In this example we will use FORCES PRO to design and test a state estimator and a model predictive controller for an open-loop unstable highly dynamic fighter jet. This case study is one of the examples used in the MATLAB® MPC Toolbox. The user is encouraged to investigate the performance difference for the tools, which will vary between two and three orders of magnitude depending on the prediction horizon and the computing platform.

We will use a model of an F16 aircraft linearized at 3000 ft altitude and 0.6 Mach velocity and discretized with a 50 millisecond sampling time. The model is described in the following publication:

P. Kapasouris, M. Athans and G. Stein*, "Design of feedback control systems for unstable plants with saturating actuators", *Proc. IFAC Symp. on Nonlinear Control System Design, Pergamon Press, pp.302--307, 1990

The model has four states and two actuators described by:

\[ x:= \begin{bmatrix} \text{forward velocity (ft/s)} \\ \text{angle of attack (degrees)} \\ \text{pitch rate (degrees/s)} \\ \text{pitch angle (degrees)} \end{bmatrix} \qquad u:= \begin{bmatrix} \text{elevator angle (degrees)} \\ \text{flaperon angle (degrees)} \end{bmatrix} \]

The goal of our controller is to stabilise the aircraft and track references given by the pilot for the angle of attack and pitch angle with zero steady-state error. The controller should also ensure that the following system constraints are satisfied:

\[ \begin{bmatrix} -0.5 \\ -100 \end{bmatrix} \leq \begin{bmatrix} \text{angle of attack (degrees)} \\ \text{pitch angle (degrees)} \end{bmatrix} \leq \begin{bmatrix} 0.5 \\ 100 \end{bmatrix} \qquad \begin{bmatrix} -25 \\ -25 \end{bmatrix} \leq \begin{bmatrix} \text{elevator angle (degrees)} \\ \text{flaperon angle (degrees)} \end{bmatrix} \leq \begin{bmatrix} 25 \\ 25 \end{bmatrix} \]

The discrete model data and all Simulink® files for simulating your custom controller can be downloaded by clicking here.

**Control Design**

To start designing the controller and estimator for this system copy the FORCES PRO block (inside `'LTI_MPC_lib.mdl'` in your client files) to your Simulink® diagram and give a name to your controller. In the following example I have called it `'F16_Controller'`.

Make sure that your FORCES PRO client is in your MATLAB® path, load the data in the file `'F16Aircraft_data.mat` and double click the FORCES PRO block to start configuring your controller.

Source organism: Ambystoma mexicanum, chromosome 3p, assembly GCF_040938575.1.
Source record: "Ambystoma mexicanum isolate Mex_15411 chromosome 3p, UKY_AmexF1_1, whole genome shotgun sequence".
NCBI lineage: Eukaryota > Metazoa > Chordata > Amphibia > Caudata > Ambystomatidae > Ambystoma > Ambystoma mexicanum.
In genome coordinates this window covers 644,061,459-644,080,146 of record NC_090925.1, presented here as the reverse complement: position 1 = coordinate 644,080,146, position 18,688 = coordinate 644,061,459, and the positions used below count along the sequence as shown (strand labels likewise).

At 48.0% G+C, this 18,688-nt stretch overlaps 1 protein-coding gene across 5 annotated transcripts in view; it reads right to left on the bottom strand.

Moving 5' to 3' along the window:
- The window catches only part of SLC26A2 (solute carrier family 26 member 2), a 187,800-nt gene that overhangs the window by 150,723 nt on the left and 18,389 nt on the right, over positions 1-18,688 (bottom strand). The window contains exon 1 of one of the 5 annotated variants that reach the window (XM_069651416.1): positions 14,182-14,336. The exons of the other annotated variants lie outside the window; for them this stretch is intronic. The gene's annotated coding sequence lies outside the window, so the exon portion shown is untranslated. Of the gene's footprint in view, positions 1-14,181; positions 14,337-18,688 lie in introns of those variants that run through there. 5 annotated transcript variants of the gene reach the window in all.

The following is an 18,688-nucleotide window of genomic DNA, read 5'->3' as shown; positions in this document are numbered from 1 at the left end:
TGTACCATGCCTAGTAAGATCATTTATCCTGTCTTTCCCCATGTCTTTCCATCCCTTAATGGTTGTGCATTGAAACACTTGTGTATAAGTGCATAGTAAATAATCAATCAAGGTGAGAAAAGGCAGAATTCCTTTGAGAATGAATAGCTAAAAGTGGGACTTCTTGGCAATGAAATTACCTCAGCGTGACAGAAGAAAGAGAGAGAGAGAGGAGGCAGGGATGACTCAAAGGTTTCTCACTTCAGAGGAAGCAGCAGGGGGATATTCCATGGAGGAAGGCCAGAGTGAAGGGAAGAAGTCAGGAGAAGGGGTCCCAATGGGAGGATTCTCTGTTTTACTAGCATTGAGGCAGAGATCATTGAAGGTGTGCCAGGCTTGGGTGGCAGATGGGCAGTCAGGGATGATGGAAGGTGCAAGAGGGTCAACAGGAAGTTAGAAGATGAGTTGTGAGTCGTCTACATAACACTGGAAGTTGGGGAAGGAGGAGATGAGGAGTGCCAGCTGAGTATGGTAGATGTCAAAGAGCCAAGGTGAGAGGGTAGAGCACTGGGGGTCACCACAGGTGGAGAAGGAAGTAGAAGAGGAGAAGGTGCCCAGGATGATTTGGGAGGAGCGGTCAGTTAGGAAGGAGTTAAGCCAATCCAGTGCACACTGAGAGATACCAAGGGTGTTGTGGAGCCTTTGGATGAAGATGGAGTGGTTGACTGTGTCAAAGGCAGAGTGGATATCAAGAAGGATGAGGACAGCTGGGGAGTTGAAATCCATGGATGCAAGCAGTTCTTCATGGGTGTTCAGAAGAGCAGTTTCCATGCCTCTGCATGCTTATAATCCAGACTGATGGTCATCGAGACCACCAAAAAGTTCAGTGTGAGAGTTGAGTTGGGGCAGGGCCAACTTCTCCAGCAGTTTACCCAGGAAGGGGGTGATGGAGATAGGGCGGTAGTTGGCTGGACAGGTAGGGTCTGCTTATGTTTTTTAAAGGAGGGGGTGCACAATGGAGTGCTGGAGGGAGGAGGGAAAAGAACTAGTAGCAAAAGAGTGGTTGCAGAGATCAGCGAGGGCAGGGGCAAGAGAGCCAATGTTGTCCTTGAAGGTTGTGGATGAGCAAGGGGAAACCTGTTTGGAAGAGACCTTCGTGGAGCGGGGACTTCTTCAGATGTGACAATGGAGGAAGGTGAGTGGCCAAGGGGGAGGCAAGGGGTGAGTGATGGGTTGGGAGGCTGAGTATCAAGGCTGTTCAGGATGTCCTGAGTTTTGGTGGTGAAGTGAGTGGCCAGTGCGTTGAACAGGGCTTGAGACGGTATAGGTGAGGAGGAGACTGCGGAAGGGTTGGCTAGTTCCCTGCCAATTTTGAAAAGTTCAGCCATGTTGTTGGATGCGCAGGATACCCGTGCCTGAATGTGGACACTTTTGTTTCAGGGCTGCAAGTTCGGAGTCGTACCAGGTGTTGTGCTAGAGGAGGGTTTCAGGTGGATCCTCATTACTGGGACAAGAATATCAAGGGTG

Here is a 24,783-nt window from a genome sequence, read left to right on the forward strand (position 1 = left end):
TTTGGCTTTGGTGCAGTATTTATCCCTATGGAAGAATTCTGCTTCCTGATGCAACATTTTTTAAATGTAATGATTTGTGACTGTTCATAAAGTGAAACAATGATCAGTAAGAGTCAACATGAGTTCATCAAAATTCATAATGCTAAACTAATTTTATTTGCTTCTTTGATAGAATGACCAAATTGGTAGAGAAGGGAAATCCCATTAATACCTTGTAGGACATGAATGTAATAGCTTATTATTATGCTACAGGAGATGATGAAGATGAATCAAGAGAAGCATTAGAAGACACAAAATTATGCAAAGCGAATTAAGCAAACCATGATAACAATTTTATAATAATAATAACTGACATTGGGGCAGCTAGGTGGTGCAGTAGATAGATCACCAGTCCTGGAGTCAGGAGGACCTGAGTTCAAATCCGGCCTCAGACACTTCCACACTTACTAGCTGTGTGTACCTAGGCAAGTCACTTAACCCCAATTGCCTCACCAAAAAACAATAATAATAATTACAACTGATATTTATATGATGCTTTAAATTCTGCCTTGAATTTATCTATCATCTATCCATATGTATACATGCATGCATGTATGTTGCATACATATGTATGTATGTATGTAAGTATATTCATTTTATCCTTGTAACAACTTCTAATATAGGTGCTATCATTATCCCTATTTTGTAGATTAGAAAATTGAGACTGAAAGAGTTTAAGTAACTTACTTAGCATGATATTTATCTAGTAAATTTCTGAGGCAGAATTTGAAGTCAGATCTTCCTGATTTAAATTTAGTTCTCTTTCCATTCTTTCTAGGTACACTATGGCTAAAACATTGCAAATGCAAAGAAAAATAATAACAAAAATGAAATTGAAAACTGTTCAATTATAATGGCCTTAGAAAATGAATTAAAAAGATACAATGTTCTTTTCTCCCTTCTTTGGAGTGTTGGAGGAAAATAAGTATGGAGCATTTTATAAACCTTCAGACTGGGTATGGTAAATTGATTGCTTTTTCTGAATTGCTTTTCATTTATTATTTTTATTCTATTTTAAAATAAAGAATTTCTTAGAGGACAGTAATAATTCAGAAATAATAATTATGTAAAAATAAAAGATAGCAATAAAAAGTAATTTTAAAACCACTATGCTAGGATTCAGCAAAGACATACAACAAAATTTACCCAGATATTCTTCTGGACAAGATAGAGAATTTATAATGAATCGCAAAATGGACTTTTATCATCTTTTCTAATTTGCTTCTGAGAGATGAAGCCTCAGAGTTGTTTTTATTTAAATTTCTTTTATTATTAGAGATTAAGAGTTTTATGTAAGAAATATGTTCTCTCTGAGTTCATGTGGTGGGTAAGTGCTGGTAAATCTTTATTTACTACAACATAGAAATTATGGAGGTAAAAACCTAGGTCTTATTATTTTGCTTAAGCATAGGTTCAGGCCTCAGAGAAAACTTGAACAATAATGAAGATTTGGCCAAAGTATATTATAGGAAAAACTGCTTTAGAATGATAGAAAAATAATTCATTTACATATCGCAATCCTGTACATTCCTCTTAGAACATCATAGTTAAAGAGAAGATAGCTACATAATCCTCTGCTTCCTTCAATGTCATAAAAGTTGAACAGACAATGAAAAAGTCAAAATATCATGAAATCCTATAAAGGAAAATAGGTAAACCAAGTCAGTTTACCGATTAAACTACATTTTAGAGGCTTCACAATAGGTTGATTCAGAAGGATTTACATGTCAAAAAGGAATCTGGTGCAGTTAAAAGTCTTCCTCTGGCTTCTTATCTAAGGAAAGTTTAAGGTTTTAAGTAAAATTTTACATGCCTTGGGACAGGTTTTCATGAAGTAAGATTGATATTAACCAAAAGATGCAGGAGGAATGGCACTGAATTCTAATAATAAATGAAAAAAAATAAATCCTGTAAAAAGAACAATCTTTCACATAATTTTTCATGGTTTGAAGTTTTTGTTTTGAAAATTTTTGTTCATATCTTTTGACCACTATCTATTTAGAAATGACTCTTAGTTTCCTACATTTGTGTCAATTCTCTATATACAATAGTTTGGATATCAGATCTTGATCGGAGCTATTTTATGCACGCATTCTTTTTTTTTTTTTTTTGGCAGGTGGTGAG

In the first dialog, input the variable names \(A\), \(B\) and \(C\) for the discrete-time system matrices.

We then need to define the control objectives. Our goal is to track references for the outputs of the system - the angle of attack and pitch angle. The controller module will read an output reference and will calculate the appropriate offset-free steady-state references for the states and inputs of the system. The controller does not know the reference changes a priori so it cannot make use of that information.

In this case we have set the prediction and control horizon to be 5 steps in the future, i.e. 250 milliseconds. Increasing the prediction horizon would improve the tracking performance of the controller.

For the cost function we can decide to load matrices that penalize the deviation of the states and inputs from their steady-state references. In this case, the `'Qy'` and `'R'` matrices specify that the objective of tracking the outputs is 1000 times more important than minimizing the use of the actuators. Alternative you can decide to specify the tracking objectives for the individual outputs manually.

We then need to specify the bounds on the system's outputs and actuators. The snapshot on the right shows how to define the constraint on the angle of attack. Note that the constraint is soft, which means that the controller tries to maintain the angle of attack within bounds, but if this is not physically possible it attempts to minimize the constraint violation. In this example it is important to set the output constraints as soft because the aircraft operates on the constraints most of the time. If the constraints are not allowed to be violated the smallest disturbance could lead to infeasible optimization problems and the controller not returning valid actuator commands. Define also the other output constraint and the bounds on the elevator and flaperon angles.

Finally, we need to design an observer to estimate the current state of the aircraft from the output measurements. Select `'Output Feedback'` to reveal the observer parameters. Here you can define the relative importance between rejecting sensor noise and process noise arising from uncertainty in the model. If the model is highly uncertain use a higher value for the process noise entries, whereas if the sensors are very inaccurate use a higher value in the measurement noise entries.

Fill in the solver settings on the final tab and type

**>> configure_block**

to generate a customized estimator and controller for your problem. The solver and interfaces are automatically built on your machine and the block becomes ready for simulation.

**Simulation**

We can simulate the closed-loop behaviour of our controller and estimator by connecting the controller in the following output feedback configuration. Note that if you have asked to obtain solver runtime information your controller block will have an additional port that has to be connected to a workspace variable.

We can run Simulink® to simulate a change in reference defined in the time series `'out_ref'` The scenario involves a step change in the pitch angle reference from 10 degrees to -10 degrees. One should obtain the following closed-loop trajectories that show how the output references are successfully tracked with zero steady-state error while the actuator limits are never exceeded.

Input

Output:

Alternatively, we can change the reference switch and test any reference change, also during runtime.